NELSON, HARRISON D., JR. [PEPPERMINT HARRIS]
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NELSON, HARRISON D., JR. [PEPPERMINT HARRIS] (1925–1999). Harrison D. Nelson, Jr., songwriter and blues performer, known as "Peppermint Harris," was born on July 17, 1925, in Texarkana, Texas. Nelson was primarily associated with Houston during the defining years of his musical career. After first moving to the city in 1943 and starting to play blues professionally in 1947, at such venues as the Eldorado Ballroom, he invented the stage name "Peppermint" in response to the success of other local performers with catchy nicknames—friends such as Clarence "Gatemouth" Brown or Sam "Lightnin'" Hopkins, the latter of whom also helped him get his first chance to record (for the Gold Star label) in 1947 or 1948.
A subsequent session in 1949 or 1950 for the label known as Sittin' In With produced Nelson's (and the label's) first hit record, the song "Rainin' in My Heart," performed with a band led by noted Houston musician Henry Hayes. It also triggered confusion over Nelson's identity. Because the recording was produced as an afterthought following a day full of auditions by various musicians, the studio personnel had not been properly informed of Nelson's surname. They had overheard others calling him "Peppermint," and apparently later misunderstood someone's clipped pronunciation of his given first name, Harrison, to be a last name, Harris. Thus, they issued the record as a performance by Peppermint Harris, and its success led Nelson to keep the accidentally-crafted pseudonym.
That combination of self-motivated creativity and susceptibility to forces beyond his control in some ways characterized Nelson's career as a bluesman, which involved recordings on over a dozen labels (including Aladdin, Money, Dart, Duke, and Jewel) and authorship of countless songs. Many of these compositions were reportedly sold outright for instant cash and therefore never properly credited to him. However, among titles for which Nelson did retain his rights as original songwriter is his greatest commercial success, "I Got Loaded." This 1951 Aladdin release occupied a spot on the Billboard Top 10 for six months and decades later was re-recorded by British rock star Elvis Costello. Among the many other songs to which Nelson retained his rights were "Think It Over One More Time," "As the Years Go Passin' By," "Whole Lot of Loving," and "Stranded in St. Louis."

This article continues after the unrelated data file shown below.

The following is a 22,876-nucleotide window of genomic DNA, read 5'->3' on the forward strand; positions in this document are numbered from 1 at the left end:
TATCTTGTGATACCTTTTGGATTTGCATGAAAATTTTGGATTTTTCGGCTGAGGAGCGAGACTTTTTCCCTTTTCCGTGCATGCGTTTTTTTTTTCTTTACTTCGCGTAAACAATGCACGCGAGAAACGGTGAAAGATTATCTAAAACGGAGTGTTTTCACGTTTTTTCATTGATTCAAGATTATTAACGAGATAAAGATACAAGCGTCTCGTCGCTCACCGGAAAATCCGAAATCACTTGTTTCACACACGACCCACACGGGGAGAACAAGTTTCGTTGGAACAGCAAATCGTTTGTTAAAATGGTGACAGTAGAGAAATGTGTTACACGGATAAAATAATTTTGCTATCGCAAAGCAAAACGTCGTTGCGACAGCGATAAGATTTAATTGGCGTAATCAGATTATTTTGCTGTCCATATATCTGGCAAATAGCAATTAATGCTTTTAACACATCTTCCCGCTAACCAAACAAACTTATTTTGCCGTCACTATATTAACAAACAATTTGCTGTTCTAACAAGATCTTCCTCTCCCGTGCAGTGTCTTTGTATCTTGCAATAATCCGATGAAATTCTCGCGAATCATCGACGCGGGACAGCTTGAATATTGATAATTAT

In 1997 Nelson released a Peppermint Harris CD called Penthouse in the Ghetto, comprising various vintage tracks recorded in Houston in 1958, 1960, 1974, and 1975, with noted local musicians such as Clarence Green, Clarence Hollimon, Teddy Reynolds, and others. Nelson reportedly had earned a B.A. in English from the institution now known as Texas Southern University. His verbal adroitness was suggested by the album title and by the fact that, though he was a capable guitarist and musician, he is best-remembered by his fellow musicians as a gifted lyricist. He lived in Sacramento, California, for the last decade of his life, before moving to New Jersey to be close to family members. He died there on March 19, 1999.
Alan Govenar, Meeting the Blues: The Rise of the Texas Sound (Dallas: Taylor, 1988). Sheldon Harris, Blues Who's Who: A Biographical Dictionary of Blues Singers (New Rochelle, New York: Arlington House, 1979). Mike Leadbitter, Nothing but the Blues (London: Hanover Books, 1971). Roger Wood, "Peppermint Harris," Living Blues 146 (July–August 1999).
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The following, adapted from the Chicago Manual of Style, 15th edition, is the preferred citation for this article.Handbook of Texas Online, Roger Wood, "Nelson, Harrison D., Jr. [Peppermint Harris]," accessed April 29, 2016, http://www.tshaonline.org/handbook/online/articles/fne45.
Uploaded on June 15, 2010. Modified on August 11, 2015. Published by the Texas State Historical Association.
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